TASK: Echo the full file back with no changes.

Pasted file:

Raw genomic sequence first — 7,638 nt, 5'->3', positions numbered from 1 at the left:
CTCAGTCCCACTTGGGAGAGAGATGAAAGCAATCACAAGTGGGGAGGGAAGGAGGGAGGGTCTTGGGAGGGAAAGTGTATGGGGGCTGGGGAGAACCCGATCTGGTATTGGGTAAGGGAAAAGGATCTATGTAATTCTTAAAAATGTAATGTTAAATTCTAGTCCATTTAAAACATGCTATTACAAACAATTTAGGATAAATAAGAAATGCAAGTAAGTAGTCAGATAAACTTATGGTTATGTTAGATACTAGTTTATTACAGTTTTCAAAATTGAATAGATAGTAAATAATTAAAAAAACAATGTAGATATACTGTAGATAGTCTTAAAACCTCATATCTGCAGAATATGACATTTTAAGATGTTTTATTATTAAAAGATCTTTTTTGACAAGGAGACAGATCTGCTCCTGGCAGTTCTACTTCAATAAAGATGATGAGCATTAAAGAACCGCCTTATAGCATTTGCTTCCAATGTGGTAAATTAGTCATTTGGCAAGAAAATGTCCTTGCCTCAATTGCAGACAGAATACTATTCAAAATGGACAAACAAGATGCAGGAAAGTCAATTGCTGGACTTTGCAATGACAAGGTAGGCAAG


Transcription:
Raw genomic sequence first — 7,638 nt, 5'->3', positions numbered from 1 at the left:
CTCAGTCCCACTTGGGAGAGAGATGAAAGCAATCACAAGTGGGGAGGGAAGGAGGGAGGGTCTTGGGAGGGAAAGTGTATGGGGGCTGGGGAGAACCCGATCTGGTATTGGGTAAGGGAAAAGGATCTATGTAATTCTTAAAAATGTAATGTTAAATTCTAGTCCATTTAAAACATGCTATTACAAACAATTTAGGATAAATAAGAAATGCAAGTAAGTAGTCAGATAAACTTATGGTTATGTTAGATACTAGTTTATTACAGTTTTCAAAATTGAATAGATAGTAAATAATTAAAAAAACAATGTAGATATACTGTAGATAGTCTTAAAACCTCATATCTGCAGAATATGACATTTTAAGATGTTTTATTATTAAAAGATCTTTTTTGACAAGGAGACAGATCTGCTCCTGGCAGTTCTACTTCAATAAAGATGATGAGCATTAAAGAACCGCCTTATAGCATTTGCTTCCAATGTGGTAAATTAGTCATTTGGCAAGAAAATGTCCTTGCCTCAATTGCAGACAGAATACTATTCAAAATGGACAAACAAGATGCAGGAAAGTCAATTGCTGGACTTTGCAATGACAAGGTAGGCAAG